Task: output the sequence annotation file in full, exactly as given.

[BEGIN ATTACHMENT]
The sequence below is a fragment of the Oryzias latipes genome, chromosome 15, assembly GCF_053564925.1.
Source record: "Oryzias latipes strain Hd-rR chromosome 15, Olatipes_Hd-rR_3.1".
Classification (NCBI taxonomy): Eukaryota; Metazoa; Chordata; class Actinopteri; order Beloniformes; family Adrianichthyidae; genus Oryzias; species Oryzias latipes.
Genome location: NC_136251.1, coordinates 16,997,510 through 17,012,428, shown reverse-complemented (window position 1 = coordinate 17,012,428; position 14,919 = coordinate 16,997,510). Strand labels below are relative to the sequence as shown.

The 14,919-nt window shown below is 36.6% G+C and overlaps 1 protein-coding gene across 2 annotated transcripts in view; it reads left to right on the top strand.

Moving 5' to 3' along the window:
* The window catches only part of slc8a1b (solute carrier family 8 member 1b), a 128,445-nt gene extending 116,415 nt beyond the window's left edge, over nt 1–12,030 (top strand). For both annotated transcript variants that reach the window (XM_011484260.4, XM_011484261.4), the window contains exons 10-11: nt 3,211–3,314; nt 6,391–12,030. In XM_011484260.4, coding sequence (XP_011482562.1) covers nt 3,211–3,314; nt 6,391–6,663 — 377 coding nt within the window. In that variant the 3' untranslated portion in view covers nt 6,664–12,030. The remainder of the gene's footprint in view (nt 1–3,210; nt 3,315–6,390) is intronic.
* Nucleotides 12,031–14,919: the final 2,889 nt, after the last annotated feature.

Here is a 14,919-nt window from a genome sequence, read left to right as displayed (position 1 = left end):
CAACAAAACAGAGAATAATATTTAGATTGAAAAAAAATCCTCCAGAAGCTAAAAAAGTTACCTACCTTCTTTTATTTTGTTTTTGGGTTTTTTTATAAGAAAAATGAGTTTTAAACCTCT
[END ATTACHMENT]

The sequence below is a fragment of the Oryzias latipes genome, chromosome 15, assembly GCF_053564925.1.
Source record: "Oryzias latipes strain Hd-rR chromosome 15, Olatipes_Hd-rR_3.1".
Classification (NCBI taxonomy): Eukaryota; Metazoa; Chordata; class Actinopteri; order Beloniformes; family Adrianichthyidae; genus Oryzias; species Oryzias latipes.
Genome location: NC_136251.1, coordinates 16,997,510 through 17,012,428, shown reverse-complemented (window position 1 = coordinate 17,012,428; position 14,919 = coordinate 16,997,510). Strand labels below are relative to the sequence as shown.

The 14,919-nt window shown below is 36.6% G+C and overlaps 1 protein-coding gene across 2 annotated transcripts in view; it reads left to right on the top strand.

Moving 5' to 3' along the window:
* The window catches only part of slc8a1b (solute carrier family 8 member 1b), a 128,445-nt gene extending 116,415 nt beyond the window's left edge, over nt 1–12,030 (top strand). For both annotated transcript variants that reach the window (XM_011484260.4, XM_011484261.4), the window contains exons 10-11: nt 3,211–3,314; nt 6,391–12,030. In XM_011484260.4, coding sequence (XP_011482562.1) covers nt 3,211–3,314; nt 6,391–6,663 — 377 coding nt within the window. In that variant the 3' untranslated portion in view covers nt 6,664–12,030. The remainder of the gene's footprint in view (nt 1–3,210; nt 3,315–6,390) is intronic.
* Nucleotides 12,031–14,919: the final 2,889 nt, after the last annotated feature.

Here is a 14,919-nt window from a genome sequence, read left to right as displayed (position 1 = left end):
CAACAAAACAGAGAATAATATTTAGATTGAAAAAAAATCCTCCAGAAGCTAAAAAAGTTACCTACCTTCTTTTATTTTGTTTTTGGGTTTTTTTATAAGAAAAATGAGTTTTAAACCTCT